There is a phrase that has always intrigued me: "on the cusp," meaning the time leading up to the moment when you know you're on to something important, be it a formula, an invention, a new painting, or a novel. Years ago I saw Steve Martin's Picasso at the Lapin Agile
, which brilliantly explores this idea. The play imagines a fictional meeting between Albert Einstein and Pablo Picasso in a bar in Paris in 1904, each of them on the verge of an amazing discovery (Einstein will publish his special theory of relativity in 1905 and Picasso will paint Les Demoiselles d'Avignon
in 1907). But that afternoon in Paris they do not yet know they are on the cusp of these great works, and it's a time of restlessness and doubt for both men. They debate the value of genius, art, talent, and, after initial skepticism (and a lot of jokes), ultimately recognize the value in each other's work. When the play ends, only the audience knows where their lives are headed.
I saw the play in Washington, D.C., circa 1997, at a time when I very much wanted to write a novel but didn't have an idea for one. I'd written and published a few short stories, but I felt like the only short story writer in the world who couldn't figure out how to turn one of them into something longer. An editor had told me that my shortest story to date was, of all my stories, the one that sounded the most like the opening of a novel. Thrilled, I spent many mornings at a little desk in a garret window overlooking a Safeway grocery store trying to pry that four-pager open. When my husband and I left the theater after Martin's play, I desperately wanted to know, is this it? Am I on the cusp? Is a breakthrough around the corner?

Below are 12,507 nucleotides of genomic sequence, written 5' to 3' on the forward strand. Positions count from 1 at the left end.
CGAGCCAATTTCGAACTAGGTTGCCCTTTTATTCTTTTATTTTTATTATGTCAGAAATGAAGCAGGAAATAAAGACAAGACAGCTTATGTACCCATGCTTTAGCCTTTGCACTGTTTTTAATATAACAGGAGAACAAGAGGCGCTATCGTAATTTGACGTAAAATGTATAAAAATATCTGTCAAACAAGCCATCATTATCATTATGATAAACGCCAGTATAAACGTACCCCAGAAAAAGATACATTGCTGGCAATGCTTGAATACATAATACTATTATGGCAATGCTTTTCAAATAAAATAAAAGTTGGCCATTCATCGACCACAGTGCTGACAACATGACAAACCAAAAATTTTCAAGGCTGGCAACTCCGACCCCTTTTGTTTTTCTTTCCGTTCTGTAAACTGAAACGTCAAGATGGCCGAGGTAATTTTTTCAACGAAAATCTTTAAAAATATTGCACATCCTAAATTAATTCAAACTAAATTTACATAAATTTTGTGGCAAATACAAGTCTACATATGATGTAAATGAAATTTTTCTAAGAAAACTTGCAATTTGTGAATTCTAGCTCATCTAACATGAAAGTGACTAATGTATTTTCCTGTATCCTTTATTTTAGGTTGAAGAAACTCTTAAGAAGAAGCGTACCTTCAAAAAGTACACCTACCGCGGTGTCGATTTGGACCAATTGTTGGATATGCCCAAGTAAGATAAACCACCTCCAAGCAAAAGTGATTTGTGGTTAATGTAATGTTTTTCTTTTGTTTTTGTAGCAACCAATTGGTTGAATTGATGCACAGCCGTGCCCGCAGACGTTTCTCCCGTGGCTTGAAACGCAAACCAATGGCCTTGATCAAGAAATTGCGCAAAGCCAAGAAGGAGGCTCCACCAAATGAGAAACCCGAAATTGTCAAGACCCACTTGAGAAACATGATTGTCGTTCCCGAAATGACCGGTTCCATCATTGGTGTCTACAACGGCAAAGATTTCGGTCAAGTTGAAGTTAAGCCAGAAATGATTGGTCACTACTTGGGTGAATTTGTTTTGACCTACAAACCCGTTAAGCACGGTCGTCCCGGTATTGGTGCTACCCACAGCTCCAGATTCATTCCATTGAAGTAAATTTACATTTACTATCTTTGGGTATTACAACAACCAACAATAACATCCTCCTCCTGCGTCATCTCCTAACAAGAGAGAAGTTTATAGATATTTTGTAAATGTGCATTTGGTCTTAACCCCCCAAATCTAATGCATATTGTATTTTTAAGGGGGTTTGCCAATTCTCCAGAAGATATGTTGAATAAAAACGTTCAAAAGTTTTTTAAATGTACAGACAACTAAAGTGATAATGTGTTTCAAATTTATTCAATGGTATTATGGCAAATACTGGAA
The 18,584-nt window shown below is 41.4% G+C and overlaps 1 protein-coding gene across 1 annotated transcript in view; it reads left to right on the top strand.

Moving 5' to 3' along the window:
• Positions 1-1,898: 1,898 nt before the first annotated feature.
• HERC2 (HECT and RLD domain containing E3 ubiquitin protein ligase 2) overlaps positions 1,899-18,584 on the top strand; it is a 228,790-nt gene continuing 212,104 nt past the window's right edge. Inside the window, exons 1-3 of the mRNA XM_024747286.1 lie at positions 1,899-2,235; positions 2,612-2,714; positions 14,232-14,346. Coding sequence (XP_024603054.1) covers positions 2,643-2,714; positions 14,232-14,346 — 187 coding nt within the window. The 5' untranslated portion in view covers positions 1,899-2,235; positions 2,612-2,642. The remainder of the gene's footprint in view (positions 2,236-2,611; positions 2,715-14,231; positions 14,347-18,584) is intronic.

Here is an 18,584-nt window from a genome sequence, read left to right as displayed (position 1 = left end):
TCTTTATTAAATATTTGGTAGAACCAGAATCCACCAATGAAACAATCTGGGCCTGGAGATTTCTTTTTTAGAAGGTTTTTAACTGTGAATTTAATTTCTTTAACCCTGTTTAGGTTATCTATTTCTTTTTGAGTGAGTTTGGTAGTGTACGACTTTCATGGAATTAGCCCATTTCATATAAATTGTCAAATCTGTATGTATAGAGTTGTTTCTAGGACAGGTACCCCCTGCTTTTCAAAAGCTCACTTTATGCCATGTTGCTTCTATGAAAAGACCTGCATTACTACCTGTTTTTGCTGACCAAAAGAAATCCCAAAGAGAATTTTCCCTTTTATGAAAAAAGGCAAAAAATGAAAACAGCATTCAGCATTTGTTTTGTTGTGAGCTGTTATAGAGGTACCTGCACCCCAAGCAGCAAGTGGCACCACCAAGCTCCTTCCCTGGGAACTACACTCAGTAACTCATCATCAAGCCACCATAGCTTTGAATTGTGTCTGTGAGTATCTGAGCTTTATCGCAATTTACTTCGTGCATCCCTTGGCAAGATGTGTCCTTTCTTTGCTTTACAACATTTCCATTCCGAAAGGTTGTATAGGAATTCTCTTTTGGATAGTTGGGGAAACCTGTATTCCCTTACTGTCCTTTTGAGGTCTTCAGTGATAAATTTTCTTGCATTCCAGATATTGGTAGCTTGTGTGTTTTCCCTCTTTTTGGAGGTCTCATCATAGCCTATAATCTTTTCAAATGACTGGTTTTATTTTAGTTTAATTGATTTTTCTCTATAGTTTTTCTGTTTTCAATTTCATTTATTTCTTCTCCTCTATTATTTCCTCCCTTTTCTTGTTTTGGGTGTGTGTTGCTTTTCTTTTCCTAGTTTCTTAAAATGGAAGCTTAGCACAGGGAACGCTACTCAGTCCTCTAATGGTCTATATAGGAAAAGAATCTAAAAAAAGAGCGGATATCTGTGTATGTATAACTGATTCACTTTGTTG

It was not.
Fate intervened before too much damage could be done. My husband and I had a chance to move to London, and there I settled on trying to write a novel based on the friendship between James Boswell and Samuel Johnson. For reasons having to do with my work-study job in college, I'd retraced their 1773 tour of the Hebrides and had a notebook full of thoughts I was sure could be culled for material. Research was going well when, taking a break from writing one afternoon, I wandered into the bookshop at the British Library where Beryl Bainbridge was giving a talk about her recently published novel, Master Georgie. I thought it would be interesting to hear her, given that she approached historical fiction the way I hoped to. Unfortunately, toward the end of the event, she spoke about her novel-in-progress, another work of historical fiction, based on the life of... Samuel Johnson.
It's true that nothing is new under the sun, but writing a first novel knowing that a master novelist is tackling similar material? Another writer may have been able to soldier on, but I could not. I surrendered (not that the late, great author ever knew) and According to Queeney was published in 2001. It is an excellent book, a favorite of mine.